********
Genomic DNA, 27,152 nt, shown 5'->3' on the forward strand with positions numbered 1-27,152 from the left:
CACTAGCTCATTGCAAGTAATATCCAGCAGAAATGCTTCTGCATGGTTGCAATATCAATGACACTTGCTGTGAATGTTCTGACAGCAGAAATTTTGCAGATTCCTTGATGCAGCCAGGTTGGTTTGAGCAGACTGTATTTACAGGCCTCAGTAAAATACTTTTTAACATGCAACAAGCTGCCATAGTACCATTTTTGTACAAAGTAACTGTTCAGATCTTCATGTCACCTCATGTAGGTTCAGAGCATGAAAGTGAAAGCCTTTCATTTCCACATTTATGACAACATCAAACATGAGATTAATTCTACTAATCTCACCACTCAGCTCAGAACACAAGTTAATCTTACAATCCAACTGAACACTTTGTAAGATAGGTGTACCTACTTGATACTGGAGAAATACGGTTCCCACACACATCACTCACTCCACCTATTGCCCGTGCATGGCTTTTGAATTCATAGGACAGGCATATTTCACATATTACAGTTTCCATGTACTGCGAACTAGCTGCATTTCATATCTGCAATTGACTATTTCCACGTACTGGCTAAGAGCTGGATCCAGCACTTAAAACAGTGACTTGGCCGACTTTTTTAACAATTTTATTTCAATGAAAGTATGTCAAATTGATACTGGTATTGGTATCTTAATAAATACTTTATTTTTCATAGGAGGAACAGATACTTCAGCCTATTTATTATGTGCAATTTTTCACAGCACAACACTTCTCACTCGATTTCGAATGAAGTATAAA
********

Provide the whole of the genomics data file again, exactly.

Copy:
Genomic DNA, 27,152 nt, shown 5'->3' on the forward strand with positions numbered 1-27,152 from the left:
CACTAGCTCATTGCAAGTAATATCCAGCAGAAATGCTTCTGCATGGTTGCAATATCAATGACACTTGCTGTGAATGTTCTGACAGCAGAAATTTTGCAGATTCCTTGATGCAGCCAGGTTGGTTTGAGCAGACTGTATTTACAGGCCTCAGTAAAATACTTTTTAACATGCAACAAGCTGCCATAGTACCATTTTTGTACAAAGTAACTGTTCAGATCTTCATGTCACCTCATGTAGGTTCAGAGCATGAAAGTGAAAGCCTTTCATTTCCACATTTATGACAACATCAAACATGAGATTAATTCTACTAATCTCACCACTCAGCTCAGAACACAAGTTAATCTTACAATCCAACTGAACACTTTGTAAGATAGGTGTACCTACTTGATACTGGAGAAATACGGTTCCCACACACATCACTCACTCCACCTATTGCCCGTGCATGGCTTTTGAATTCATAGGACAGGCATATTTCACATATTACAGTTTCCATGTACTGCGAACTAGCTGCATTTCATATCTGCAATTGACTATTTCCACGTACTGGCTAAGAGCTGGATCCAGCACTTAAAACAGTGACTTGGCCGACTTTTTTAACAATTTTATTTCAATGAAAGTATGTCAAATTGATACTGGTATTGGTATCTTAATAAATACTTTATTTTTCATAGGAGGAACAGATACTTCAGCCTATTTATTATGTGCAATTTTTCACAGCACAACACTTCTCACTCGATTTCGAATGAAGTATAAA